This article is the second in a series on an upcoming EU legislative proposal, the Digital Services Act (DSA) that aims at defining new rules for the internet.
Much of the damage done by online content such as hate speech, defamation and disinformation relates to its viral spread and amplification on and by big social media platforms whose business models are based on maximising attention while lacking transparency and accountability.
Today, most of the big social media networks use automated tools to recommend content or products (like YouTube’s “Next Up” or Facebook’s “Groups you should join”), and to rank, curate and moderate posts. These algorithms are likely to become even more ubiquitous. However, automated content governance tools such as recommender systems are problematic since
a) they have been found to lead to more divisiveness and polarization, and to better grab the attention of users, thereby generating more advertisement incomes. For instance, an internal Facebook report from 2016, said 64 percent of people who joined an extremist group on Facebook only did so because the company’s algorithm recommended it to them via “Groups You Should Join” and “Discover” algorithms.
b) platforms collect and use data on a massive scale and make very detailed profiles of people to decide which contents to display, based on what the platforms’ algorithms think may best retain their attention. For example, people who are interested in information about vaccines get to see anti-vaccine content but also content against 5G or COVID measures. The more people click, the more extreme the recommended content. This undermines our trust in the information we see, makes communication more difficult and damages our democracies. Everyone has a right to freedom of expression but this is nearly impossible if we all live in our own filter bubbles.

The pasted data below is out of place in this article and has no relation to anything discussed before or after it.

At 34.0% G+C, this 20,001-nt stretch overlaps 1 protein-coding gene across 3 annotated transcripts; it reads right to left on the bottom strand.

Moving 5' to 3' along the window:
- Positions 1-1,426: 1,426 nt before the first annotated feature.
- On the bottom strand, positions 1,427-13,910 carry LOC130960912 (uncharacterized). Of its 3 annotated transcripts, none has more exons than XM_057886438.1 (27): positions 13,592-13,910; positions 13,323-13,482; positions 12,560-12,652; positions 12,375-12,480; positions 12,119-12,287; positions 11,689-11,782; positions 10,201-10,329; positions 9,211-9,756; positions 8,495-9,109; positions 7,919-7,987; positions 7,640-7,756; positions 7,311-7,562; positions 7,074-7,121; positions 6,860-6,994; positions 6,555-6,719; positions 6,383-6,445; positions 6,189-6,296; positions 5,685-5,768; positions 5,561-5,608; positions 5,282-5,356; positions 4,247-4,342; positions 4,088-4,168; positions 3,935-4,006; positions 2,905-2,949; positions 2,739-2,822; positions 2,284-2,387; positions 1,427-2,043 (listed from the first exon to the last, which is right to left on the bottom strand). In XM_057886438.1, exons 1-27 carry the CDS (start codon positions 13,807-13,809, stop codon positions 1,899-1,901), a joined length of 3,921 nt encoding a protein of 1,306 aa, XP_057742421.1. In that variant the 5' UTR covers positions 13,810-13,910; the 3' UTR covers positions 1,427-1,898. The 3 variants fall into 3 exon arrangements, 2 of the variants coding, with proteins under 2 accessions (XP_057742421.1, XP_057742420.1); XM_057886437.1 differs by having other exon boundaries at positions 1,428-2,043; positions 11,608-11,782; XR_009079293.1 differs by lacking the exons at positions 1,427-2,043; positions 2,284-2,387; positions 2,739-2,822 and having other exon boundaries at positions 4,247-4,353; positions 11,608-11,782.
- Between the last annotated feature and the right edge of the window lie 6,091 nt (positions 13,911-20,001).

My internet of the future:
a) non-sensitive, anonymised data can be shared in public datasets via APIs.
b) sensitive data can be shared through partnerships with relevant institutions (research, universities), under non-disclosure disagreements to safeguard confidentiality.
c) algorithms are available for audit by national regulators.
d) transparency reports for users are meaningful, standardised and publicly available. They contain an understandable explanation for users how algorithms are used on the platform and what impact they have on the user.
e) users have more control to decrease the filter bubble effect: we should empower users to make recommendation systems more responsive to their interests and needs, and not what platforms think they should see (stay tuned for my upcoming article on interoperability).
3. Transparency on its own cannot solve problems, but if it is truly effective and meets the criteria explained above, it can provide a strong basis to allow for platform accountability, oversight by public authorities and redress mechanisms for affected groups and users.
Photo: “Transparent Screen” by yohann.aberkane is licensed under CC BY-NC-ND 2.0